E. coli lives in the intestines of healthy cattle and can get into the meat when cattle are slaughtered. The germs are killed when the meat is thoroughly cooked. The most common food source is ground beef because the grinding spreads the germs throughout the meat. These germs have also been in raw milk, roast beef, apple cider, salami, and sometimes on vegetables fertilized with contaminated cow manure.
E. coli must be swallowed to cause an infection. This can happen if you eat or drink something that contains these germs and is not properly cooked or pasteurized. The germs can be spread from person to person if someone who is infected does not thoroughly wash his or her hands with soap before preparing food for others.
There is no treatment E. coli. Antibiotics do not help and may even be harmful. The most important things to remember are that the germs can only make you sick if you swallow them, and the germs are killed by thoroughly washing your hands with soap and water.
Laryngitis is a minor inflammation of the larynx and surrounding tissues causing temporary hoarseness. It is more common during epidemics of seasonal virus infections (late fall, winter, and early spring).
Some symptoms include the following: hoarseness or loss of voice, sore throat, sensation of a lump in the throat, and tiredness. The risk increases with exposure to mold, pollen, and polutants. It also increased with extremely cold weather, smoking, excess alcohol consumption, and recent respiratory illness such as bronchitis or pneumonia.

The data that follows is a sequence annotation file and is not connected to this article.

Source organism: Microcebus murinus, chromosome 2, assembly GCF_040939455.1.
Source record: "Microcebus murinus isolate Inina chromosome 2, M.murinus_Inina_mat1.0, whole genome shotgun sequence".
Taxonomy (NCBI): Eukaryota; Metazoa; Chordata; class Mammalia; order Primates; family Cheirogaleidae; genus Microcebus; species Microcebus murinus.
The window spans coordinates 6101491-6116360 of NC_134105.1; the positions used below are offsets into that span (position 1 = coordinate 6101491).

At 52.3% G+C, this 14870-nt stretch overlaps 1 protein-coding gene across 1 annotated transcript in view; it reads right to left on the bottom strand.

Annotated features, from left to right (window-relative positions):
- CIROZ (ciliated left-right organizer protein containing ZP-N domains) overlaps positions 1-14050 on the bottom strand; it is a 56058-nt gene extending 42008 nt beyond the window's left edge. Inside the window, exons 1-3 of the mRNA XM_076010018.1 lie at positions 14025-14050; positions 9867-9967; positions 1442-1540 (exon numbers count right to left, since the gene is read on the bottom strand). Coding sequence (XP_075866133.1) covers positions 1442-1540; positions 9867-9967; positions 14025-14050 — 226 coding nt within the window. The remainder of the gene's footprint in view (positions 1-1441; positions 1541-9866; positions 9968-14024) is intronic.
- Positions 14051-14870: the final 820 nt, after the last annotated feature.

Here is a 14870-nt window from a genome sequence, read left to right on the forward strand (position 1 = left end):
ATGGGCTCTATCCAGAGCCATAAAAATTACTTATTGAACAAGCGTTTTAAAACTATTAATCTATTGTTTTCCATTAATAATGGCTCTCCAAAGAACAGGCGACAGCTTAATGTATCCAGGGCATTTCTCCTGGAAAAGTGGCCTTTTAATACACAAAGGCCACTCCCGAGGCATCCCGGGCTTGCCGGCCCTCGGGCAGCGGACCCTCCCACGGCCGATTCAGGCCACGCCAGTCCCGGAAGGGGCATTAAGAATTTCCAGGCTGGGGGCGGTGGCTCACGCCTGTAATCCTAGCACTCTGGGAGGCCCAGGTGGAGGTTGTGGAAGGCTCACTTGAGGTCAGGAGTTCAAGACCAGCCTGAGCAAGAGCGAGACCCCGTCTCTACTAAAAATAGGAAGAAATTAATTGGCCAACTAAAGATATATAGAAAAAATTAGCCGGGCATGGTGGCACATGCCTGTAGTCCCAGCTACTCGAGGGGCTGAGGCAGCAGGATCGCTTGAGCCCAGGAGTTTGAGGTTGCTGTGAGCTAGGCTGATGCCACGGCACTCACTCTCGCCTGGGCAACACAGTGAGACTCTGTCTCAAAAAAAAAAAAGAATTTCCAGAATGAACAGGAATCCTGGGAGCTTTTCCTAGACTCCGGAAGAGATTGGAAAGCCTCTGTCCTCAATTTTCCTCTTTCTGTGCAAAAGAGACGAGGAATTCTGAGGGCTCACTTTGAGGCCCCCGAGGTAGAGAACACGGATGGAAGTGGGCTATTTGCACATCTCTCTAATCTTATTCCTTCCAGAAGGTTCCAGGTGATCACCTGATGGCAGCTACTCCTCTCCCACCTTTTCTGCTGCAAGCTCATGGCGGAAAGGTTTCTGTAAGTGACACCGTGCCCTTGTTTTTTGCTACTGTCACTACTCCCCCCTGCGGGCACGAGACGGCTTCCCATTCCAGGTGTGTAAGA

Ways to avoid it include restrain from yelling or straining your voice, and treeat respiratory infections carefully. If in fact you do happen to get laryngitis don?t use your voice (even whispering may strain your vocal cords). Use a humidifier to increase air moisture, also don?t gargle or use mouthwashes because these may contain alcohol , which is irritating.
Tonsillitis is inflammation of the tonsils(lymph glands located at the back of the throat). Tonsils are small at birth and enlarge during childhood and become smaller at puberty. Tonsils normally help prevent infection in the sinuses, amouth and throat from spreading to other body parts. Tonsillitis is contagious. Ages 5 to 10 are the most common to get it but all ages can get it.
Some signs and symptoms include throat pain, swallowing difficlulty, chills and fever, swollen lymph glands on either side of the jaw, headache and, ear pain. It causes bacterial or a viral infection of the tonsils. The risk increases in crowded or unsanitary living conditions and exposure to others in public places.
Treatment is usually with antibiotics, but surgery to remove the tonsils for repeated acute tonsillitis or for chronic tonsillitis. Symptoms generally begin to improve in 2 to 3 days, but treatment may last longer. If attacks of tonsillitis are so severe and frequent that they affect one?s general health or interfere with schooling, hearing or breathing, your doctor will then recommend surgery to remove the tonsils.